As Fats has announced here, we are devoting our Saturdays to Cybils finalists for 2013, as well as titles that got away but were nominated for 2013. This is in connection with my being one of the Second Round Judges for the Fiction Picture Book Category. We are not just limiting our reviews though to fiction picture books but across all genre nominated or shortlisted this 2013. We have also done something quite similar last year for January-February 2013 when we had our Crazy Over Cybils bimonthly theme.
This week I am sharing a title that got away: nominated for fiction picture books but not shortlisted in the top seven.
From the first full page spread, I was already in awe of this book.
“Pick whatever you like the most. Then I’ll tell you its story.”
“There’s so many things here.”
“You’ll know when you see it. And then I’ll know something about you. The great grand-daughter I’ve only heard about.”
The little girl chose a box that turned out to be her great-grandfather’s matchbox diary. The stories found in the “diary” are not told in words, nor are they painted in vivid images like the one you see above. Since Great-Grandfather was unable to read nor write, he thought of a way of preserving life events by collecting bits and pieces that would remind him of a particular time and keeping them safely in matchboxes. And this ‘diary’ told the story of how his family traveled from Italy to America.
The memory fragments were captured through little things like an olive pit that reminded him of hunger back when he was still living in Italy;
or a folded faded monochrome photograph of his father who, at the time, was working in America, struggling to find a way to bring his entire family with him; a macaroni that reminded him of his own grandmother – this particular scene tugged at my heartstrings, as do the rest of this beautifully created book.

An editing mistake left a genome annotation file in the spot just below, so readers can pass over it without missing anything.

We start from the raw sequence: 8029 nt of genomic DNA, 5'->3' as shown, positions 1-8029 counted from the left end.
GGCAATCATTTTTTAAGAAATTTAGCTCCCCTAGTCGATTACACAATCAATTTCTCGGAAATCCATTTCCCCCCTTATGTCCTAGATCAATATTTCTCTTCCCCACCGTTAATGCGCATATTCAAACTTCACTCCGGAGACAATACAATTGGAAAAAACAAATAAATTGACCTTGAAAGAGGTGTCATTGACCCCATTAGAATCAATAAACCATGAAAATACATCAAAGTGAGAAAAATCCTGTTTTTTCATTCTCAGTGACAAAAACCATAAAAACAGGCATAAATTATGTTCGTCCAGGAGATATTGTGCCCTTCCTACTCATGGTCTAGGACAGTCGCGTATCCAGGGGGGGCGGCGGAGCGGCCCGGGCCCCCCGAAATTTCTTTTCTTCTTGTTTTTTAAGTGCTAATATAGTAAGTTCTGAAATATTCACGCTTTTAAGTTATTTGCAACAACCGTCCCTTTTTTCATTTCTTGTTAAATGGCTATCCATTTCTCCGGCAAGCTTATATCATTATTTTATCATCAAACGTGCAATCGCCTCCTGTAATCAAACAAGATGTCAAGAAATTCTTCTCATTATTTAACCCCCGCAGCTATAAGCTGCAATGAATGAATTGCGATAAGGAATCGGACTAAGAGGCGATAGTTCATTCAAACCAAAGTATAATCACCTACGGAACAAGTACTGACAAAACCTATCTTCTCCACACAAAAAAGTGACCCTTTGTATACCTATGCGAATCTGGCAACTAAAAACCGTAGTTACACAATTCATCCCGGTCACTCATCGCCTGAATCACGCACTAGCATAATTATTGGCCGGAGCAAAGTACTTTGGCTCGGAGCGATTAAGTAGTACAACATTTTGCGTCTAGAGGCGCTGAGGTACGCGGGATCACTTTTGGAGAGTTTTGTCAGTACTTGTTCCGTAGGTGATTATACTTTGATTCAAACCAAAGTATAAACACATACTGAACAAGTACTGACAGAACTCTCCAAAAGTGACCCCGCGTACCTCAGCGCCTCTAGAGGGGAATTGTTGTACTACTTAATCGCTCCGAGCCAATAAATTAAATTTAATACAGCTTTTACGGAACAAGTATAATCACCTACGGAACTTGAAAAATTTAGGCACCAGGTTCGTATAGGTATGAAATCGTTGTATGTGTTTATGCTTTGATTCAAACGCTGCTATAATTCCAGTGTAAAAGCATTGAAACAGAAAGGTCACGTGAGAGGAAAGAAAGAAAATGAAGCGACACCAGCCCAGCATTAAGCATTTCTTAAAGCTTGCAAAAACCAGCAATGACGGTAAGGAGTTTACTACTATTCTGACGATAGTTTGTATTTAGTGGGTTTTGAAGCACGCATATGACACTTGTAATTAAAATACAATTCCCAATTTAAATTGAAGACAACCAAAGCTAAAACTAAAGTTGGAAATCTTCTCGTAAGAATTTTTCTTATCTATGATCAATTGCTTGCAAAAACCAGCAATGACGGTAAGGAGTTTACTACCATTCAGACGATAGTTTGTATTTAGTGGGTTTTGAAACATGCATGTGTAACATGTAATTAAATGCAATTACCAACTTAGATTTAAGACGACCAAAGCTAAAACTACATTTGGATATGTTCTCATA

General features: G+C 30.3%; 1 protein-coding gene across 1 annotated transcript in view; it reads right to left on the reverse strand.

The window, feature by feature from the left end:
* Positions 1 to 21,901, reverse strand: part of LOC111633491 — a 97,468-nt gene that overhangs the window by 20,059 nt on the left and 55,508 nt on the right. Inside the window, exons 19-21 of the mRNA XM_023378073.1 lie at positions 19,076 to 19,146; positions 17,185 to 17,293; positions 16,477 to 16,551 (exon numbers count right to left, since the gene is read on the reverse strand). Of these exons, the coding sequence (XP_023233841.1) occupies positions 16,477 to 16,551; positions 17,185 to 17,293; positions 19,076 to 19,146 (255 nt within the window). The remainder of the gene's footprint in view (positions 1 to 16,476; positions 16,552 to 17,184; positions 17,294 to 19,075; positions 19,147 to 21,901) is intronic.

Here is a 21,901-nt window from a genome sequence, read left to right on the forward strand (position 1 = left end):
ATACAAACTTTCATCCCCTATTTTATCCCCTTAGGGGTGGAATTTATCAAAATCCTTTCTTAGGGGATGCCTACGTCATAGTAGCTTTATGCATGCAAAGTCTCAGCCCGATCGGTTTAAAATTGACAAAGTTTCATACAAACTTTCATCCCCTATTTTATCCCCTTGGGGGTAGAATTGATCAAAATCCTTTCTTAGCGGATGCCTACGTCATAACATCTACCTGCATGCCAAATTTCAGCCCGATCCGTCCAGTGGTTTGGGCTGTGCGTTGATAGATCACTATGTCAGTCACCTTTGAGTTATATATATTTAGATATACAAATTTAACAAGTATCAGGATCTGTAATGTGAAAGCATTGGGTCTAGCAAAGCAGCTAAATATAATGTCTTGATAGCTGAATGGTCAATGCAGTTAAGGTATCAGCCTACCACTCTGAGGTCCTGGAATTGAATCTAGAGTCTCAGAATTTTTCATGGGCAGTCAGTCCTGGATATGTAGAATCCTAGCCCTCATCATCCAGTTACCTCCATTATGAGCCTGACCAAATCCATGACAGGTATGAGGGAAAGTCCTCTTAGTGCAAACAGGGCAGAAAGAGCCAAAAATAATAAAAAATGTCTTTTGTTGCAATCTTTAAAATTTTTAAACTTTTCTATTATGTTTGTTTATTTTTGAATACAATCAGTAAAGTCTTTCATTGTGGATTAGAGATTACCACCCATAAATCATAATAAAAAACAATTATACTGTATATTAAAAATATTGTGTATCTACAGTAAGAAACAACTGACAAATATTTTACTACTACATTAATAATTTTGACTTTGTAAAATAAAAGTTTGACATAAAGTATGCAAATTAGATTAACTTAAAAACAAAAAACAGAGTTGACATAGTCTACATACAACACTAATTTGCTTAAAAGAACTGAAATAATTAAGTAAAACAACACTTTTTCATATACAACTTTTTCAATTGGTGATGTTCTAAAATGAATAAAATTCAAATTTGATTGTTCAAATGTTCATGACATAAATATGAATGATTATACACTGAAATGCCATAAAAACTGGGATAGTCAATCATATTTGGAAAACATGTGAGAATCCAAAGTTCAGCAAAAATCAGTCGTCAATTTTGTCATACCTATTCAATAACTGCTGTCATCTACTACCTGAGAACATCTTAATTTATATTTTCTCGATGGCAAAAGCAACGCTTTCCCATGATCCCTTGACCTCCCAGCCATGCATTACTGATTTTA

The artwork complement the narrative beautifully – the memories are portrayed in sepia-toned or monochrome, which reminded me of Shaun Tan’s The Arrival.
The present scenes between the Great-Grandfather and the young girl are in full color.
The images burst with so much aliveness, as can be seen in the image above: the slight feeling of tentativeness, the emerging sense of familiarity where before there was only strangeness, the comforting hand around the girl’s shoulder, the meaningful exchange of gazes.
This book speaks of tearful reunions, separations marked by prophecies shouted in desperation on the streets of Italy, the little pleasures derived from baseball games, the sense of isolation immigrants feel during their first few years in a new country, and the cruelty of people unable to accept anyone different from them.
This is truly a gem of a book. Not since The Arrival have I been so moved by a picture book of this theme. Find it. Embrace it. Read it aloud. It could be life-changing.
The Matchbox Diary by Paul Fleischman and illustrated by Bagram Ibatoulline. Published by Candlewick Press, 2013. Book borrowed from the public library. Book photos taken by me.